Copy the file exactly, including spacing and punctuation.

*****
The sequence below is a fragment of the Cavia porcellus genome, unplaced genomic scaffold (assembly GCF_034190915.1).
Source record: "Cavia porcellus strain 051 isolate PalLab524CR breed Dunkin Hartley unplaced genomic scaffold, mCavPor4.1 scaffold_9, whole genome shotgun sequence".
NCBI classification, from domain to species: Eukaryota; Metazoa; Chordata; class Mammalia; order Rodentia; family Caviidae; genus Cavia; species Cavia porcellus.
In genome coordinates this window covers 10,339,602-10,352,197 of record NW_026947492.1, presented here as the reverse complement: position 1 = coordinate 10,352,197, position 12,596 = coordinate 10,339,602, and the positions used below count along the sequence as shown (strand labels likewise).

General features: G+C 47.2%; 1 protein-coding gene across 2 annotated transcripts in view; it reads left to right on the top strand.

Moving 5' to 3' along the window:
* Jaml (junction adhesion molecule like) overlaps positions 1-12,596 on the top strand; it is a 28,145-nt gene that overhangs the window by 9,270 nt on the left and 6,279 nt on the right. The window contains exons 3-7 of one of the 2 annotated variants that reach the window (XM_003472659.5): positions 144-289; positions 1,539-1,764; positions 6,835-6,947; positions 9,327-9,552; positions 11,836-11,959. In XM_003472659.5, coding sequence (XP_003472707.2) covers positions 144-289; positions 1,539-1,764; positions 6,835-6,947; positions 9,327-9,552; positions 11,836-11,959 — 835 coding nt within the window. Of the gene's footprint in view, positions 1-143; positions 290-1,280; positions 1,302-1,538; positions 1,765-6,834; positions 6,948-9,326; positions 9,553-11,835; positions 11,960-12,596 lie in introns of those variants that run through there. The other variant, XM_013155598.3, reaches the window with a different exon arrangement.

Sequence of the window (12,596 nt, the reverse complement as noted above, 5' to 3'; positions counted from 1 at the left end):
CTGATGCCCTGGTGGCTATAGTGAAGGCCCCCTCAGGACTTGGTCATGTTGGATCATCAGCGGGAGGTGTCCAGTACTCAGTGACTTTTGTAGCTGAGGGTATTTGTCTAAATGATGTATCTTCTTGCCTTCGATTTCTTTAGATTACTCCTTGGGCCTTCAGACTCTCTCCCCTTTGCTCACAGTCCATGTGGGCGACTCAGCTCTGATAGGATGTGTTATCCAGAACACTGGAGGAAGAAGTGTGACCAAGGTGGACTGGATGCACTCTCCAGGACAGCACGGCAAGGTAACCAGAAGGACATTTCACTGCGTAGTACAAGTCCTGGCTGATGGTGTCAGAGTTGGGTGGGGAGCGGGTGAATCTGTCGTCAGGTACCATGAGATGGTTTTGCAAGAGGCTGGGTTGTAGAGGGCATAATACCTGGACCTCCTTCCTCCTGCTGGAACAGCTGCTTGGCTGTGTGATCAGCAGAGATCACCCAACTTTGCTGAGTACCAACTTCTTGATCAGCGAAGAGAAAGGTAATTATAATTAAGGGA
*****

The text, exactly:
The sequence below is a fragment of the Cavia porcellus genome, unplaced genomic scaffold (assembly GCF_034190915.1).
Source record: "Cavia porcellus strain 051 isolate PalLab524CR breed Dunkin Hartley unplaced genomic scaffold, mCavPor4.1 scaffold_9, whole genome shotgun sequence".
NCBI classification, from domain to species: Eukaryota; Metazoa; Chordata; class Mammalia; order Rodentia; family Caviidae; genus Cavia; species Cavia porcellus.
In genome coordinates this window covers 10,339,602-10,352,197 of record NW_026947492.1, presented here as the reverse complement: position 1 = coordinate 10,352,197, position 12,596 = coordinate 10,339,602, and the positions used below count along the sequence as shown (strand labels likewise).

General features: G+C 47.2%; 1 protein-coding gene across 2 annotated transcripts in view; it reads left to right on the top strand.

Moving 5' to 3' along the window:
* Jaml (junction adhesion molecule like) overlaps positions 1-12,596 on the top strand; it is a 28,145-nt gene that overhangs the window by 9,270 nt on the left and 6,279 nt on the right. The window contains exons 3-7 of one of the 2 annotated variants that reach the window (XM_003472659.5): positions 144-289; positions 1,539-1,764; positions 6,835-6,947; positions 9,327-9,552; positions 11,836-11,959. In XM_003472659.5, coding sequence (XP_003472707.2) covers positions 144-289; positions 1,539-1,764; positions 6,835-6,947; positions 9,327-9,552; positions 11,836-11,959 — 835 coding nt within the window. Of the gene's footprint in view, positions 1-143; positions 290-1,280; positions 1,302-1,538; positions 1,765-6,834; positions 6,948-9,326; positions 9,553-11,835; positions 11,960-12,596 lie in introns of those variants that run through there. The other variant, XM_013155598.3, reaches the window with a different exon arrangement.

Sequence of the window (12,596 nt, the reverse complement as noted above, 5' to 3'; positions counted from 1 at the left end):
CTGATGCCCTGGTGGCTATAGTGAAGGCCCCCTCAGGACTTGGTCATGTTGGATCATCAGCGGGAGGTGTCCAGTACTCAGTGACTTTTGTAGCTGAGGGTATTTGTCTAAATGATGTATCTTCTTGCCTTCGATTTCTTTAGATTACTCCTTGGGCCTTCAGACTCTCTCCCCTTTGCTCACAGTCCATGTGGGCGACTCAGCTCTGATAGGATGTGTTATCCAGAACACTGGAGGAAGAAGTGTGACCAAGGTGGACTGGATGCACTCTCCAGGACAGCACGGCAAGGTAACCAGAAGGACATTTCACTGCGTAGTACAAGTCCTGGCTGATGGTGTCAGAGTTGGGTGGGGAGCGGGTGAATCTGTCGTCAGGTACCATGAGATGGTTTTGCAAGAGGCTGGGTTGTAGAGGGCATAATACCTGGACCTCCTTCCTCCTGCTGGAACAGCTGCTTGGCTGTGTGATCAGCAGAGATCACCCAACTTTGCTGAGTACCAACTTCTTGATCAGCGAAGAGAAAGGTAATTATAATTAAGGGA